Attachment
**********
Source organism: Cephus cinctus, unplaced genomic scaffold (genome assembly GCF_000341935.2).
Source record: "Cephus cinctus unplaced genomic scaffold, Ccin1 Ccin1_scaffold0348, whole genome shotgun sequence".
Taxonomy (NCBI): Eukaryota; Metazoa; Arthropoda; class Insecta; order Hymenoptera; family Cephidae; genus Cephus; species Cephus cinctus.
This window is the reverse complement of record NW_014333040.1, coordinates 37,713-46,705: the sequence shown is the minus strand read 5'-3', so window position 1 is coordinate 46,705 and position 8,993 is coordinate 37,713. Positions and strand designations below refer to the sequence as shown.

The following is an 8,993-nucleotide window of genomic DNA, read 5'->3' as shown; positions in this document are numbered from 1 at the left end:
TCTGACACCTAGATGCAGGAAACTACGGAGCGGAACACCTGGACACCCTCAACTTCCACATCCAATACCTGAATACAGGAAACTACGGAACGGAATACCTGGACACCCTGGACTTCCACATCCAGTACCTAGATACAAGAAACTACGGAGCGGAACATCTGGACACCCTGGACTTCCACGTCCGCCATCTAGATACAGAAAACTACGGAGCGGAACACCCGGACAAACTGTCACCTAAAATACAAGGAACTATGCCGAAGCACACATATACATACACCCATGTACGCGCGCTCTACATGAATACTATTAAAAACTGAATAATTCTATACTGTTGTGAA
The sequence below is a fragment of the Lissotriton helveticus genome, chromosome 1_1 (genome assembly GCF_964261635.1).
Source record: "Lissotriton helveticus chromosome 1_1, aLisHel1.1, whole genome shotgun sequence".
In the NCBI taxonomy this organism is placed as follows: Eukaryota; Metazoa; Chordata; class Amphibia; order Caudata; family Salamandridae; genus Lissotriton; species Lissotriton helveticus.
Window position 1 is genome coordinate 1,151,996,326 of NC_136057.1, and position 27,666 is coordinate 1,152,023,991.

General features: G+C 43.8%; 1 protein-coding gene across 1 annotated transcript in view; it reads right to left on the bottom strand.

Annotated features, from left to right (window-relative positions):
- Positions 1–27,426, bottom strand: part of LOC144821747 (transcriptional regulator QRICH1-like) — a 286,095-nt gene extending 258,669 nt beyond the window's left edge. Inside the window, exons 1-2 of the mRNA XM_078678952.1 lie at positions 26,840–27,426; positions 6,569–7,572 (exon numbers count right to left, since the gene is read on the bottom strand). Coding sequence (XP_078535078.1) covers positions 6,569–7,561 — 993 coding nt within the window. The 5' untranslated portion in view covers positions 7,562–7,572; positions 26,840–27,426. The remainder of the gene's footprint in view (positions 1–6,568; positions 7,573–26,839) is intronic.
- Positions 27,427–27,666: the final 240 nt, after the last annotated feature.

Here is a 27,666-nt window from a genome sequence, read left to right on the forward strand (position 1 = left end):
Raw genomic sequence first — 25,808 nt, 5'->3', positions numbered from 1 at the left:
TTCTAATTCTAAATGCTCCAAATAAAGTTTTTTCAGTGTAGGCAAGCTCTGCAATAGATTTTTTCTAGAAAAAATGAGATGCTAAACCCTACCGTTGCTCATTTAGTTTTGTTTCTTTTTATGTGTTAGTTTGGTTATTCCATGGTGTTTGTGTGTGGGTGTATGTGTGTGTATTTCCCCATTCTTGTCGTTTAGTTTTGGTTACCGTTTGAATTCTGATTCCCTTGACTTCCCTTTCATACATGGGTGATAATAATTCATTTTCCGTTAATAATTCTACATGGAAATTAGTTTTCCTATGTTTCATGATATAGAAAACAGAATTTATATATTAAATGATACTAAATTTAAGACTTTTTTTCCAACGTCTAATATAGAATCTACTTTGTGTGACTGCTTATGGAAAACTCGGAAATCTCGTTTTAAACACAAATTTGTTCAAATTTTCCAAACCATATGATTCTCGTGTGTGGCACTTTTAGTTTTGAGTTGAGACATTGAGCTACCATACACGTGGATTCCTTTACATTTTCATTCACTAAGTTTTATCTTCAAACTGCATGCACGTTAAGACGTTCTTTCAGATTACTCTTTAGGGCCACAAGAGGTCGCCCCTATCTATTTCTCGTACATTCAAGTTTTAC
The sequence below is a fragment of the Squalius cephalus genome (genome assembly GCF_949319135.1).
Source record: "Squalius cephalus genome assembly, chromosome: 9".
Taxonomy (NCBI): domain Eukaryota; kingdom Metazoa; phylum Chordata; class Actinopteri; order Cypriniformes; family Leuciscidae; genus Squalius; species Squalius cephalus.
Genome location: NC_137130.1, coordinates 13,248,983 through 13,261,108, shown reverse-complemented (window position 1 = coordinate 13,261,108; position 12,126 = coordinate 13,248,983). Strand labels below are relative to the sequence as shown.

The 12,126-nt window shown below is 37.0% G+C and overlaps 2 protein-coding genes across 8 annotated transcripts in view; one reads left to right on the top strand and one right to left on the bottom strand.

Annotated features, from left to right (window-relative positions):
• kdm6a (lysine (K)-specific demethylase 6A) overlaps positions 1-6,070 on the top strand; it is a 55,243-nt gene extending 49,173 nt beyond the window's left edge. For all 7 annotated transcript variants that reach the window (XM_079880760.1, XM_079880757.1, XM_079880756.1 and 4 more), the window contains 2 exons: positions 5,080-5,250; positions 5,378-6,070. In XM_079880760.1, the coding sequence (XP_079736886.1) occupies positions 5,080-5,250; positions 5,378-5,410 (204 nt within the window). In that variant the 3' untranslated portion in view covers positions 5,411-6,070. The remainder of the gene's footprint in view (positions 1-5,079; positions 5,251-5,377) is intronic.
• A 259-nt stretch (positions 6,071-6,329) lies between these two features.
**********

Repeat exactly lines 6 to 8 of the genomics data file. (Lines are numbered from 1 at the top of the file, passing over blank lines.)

TCTGACACCTAGATGCAGGAAACTACGGAGCGGAACACCTGGACACCCTCAACTTCCACATCCAATACCTGAATACAGGAAACTACGGAACGGAATACCTGGACACCCTGGACTTCCACATCCAGTACCTAGATACAAGAAACTACGGAGCGGAACATCTGGACACCCTGGACTTCCACGTCCGCCATCTAGATACAGAAAACTACGGAGCGGAACACCCGGACAAACTGTCACCTAAAATACAAGGAACTATGCCGAAGCACACATATACATACACCCATGTACGCGCGCTCTACATGAATACTATTAAAAACTGAATAATTCTATACTGTTGTGAA
The sequence below is a fragment of the Lissotriton helveticus genome, chromosome 1_1 (genome assembly GCF_964261635.1).
Source record: "Lissotriton helveticus chromosome 1_1, aLisHel1.1, whole genome shotgun sequence".